Emanuel was ahead of his rivals in terms of fund-raising and in some polls of the race, so his departure from the field would make the campaign difficult to predict.

Today’s development makes the plans of Emanuel’s rivals suddenly more important. Last month, several mayoral candidates – excluding Emanuel – outlined their plans for the Chicago Public Schools system during the Forum on Education at Walter Payton College Prep High School.

Chicago Mayoral candidate Miguel De Valle, talking about more recess time for kids as part of his education plans for the city, if elected mayor. Looking on are his rivals, Gery Chico and Carol Moseley Braun, during the Mayoral Forum on Education at Walter Payton High School on December 15, 2010. Photo by Mary C. Johns

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Mayoral Candidate’s Plans for Low-income people and Ex-offenders

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Chicago mayoral candidate Patricia Van Pelt Watkins told Residents’ Journal in an interview that she felt a sense of responsibility to run for mayor, and she would carry the voice of the people into decision making of the city.

If elected mayor, Watkins said the people of Chicago can expect an “open government with transparency,” Watkins said during a visit to Residents’ Journal’s offices.

Chicago Mayoral candidate Patricia Van Pelt Watkins, talking to Residents' Journal reporter Quintana Woodridge, on January 1, about her plans to service low-income people of the city, if elected Mayor this February 22. Photo by Mary C. Johns

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Emanuel’s Anti-Crime Plan for Chicago if elected Mayor

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Chicago mayoral contender Rahm Emanuel recently introduced his plan to “put more police on the beat, and keep kids, guns and drugs off the street.”

Emanuel’s anti-crime agenda includes adding 1,000 new cops to the neighborhoods that need them most without pulling them from other parts of the city. He intends to fund this initiative with the use of $25 million of “excess” Tax Increment Financing or TIF money.

A police officer holds a touting sign of current Mayor Richard M. Daley, during a police protest outside the Chicago Police Headquarters, to oust their boss, Superintendent Jody Weis, on September 19, 2010. Photo by Mary C. Johns

Emanuel’s plan also would add 250 new cops on the streets over a three-year period.

Emanuel claims that he will also cut bureaucracy, crack down on abuse of police sick leave—by “medical abusers” who earn full pay but leave fighting crime to their colleagues—and expand the Chicago Police Cadet program to get uniformed officers who are working desk jobs back on the street.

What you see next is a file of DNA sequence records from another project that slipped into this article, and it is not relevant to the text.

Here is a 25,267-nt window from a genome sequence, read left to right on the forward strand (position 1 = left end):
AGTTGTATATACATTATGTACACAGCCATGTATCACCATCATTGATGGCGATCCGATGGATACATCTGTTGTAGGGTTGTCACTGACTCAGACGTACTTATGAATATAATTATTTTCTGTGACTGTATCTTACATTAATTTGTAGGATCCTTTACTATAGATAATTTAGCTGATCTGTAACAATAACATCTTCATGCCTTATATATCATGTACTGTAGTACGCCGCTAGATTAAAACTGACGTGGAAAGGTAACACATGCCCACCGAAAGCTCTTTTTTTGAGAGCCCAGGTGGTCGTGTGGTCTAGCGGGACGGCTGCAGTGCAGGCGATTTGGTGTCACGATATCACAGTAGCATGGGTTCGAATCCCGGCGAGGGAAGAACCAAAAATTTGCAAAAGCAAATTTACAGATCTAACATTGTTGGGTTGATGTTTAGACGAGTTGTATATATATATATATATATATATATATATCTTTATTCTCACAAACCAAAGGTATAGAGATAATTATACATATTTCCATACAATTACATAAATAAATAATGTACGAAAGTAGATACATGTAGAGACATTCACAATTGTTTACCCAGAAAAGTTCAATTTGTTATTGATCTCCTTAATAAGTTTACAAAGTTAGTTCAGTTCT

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Three Chicago Mayoral Candidates’ Take on Public Housing

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In this news video, three of the four candidates who participated in the Chicago Mayoral Forum on Education at Walter Payton College Prep High School on December 15, 2010, talked to Residents’ Journal after the event about their plans for public housing, if elected next year. Pastor and state Sen. James Meeks said, “We need to make them better.”

Former Ambassador and US Sen. Carol Moseley-Braun said, “I believe we should stop tearing them down,” and cited the still-standing Lathrop Homes development on the North Side as an example of a development that should be made into environmentally sound, “green” housing.

“We can provide both public housing and public safety without running (residents) out to the suburbs or forcing them to go hunting for someplace to live,” Moseley-Braun said.

City Clerk Miguel Del Valle said, “We need more affordable housing in Chicago.” Del Valle emphasized that the Chicago Housing Authority’s current plans to redevelop Lathrop Homes do not provide enough affordable housing. “The foreclosure crisis has hit us very hard.”

The future of Chicago’s public housing will continue to be in front of the mayoral candidates all through the election.

The National Public Housing Museum recently announced that in January, they are inviting the mayoral candidates to participate in a “Conversation on Public Housing in Chicago.”

The discussion will take place January 11 from 5 pm to 7 pm at the Chicago Cultural Center. Public housing residents and media figures will have the opportunity to question each of the candidates to learn how they will “ensure public housing to be a significant part of their agenda,” if elected.

In a press release, National Public Housing Museum Executive Director Keith L. Magee stated, “It is essential for the residents of Chicago to know exactly how the incoming Mayor will handle this delicate and important topic.”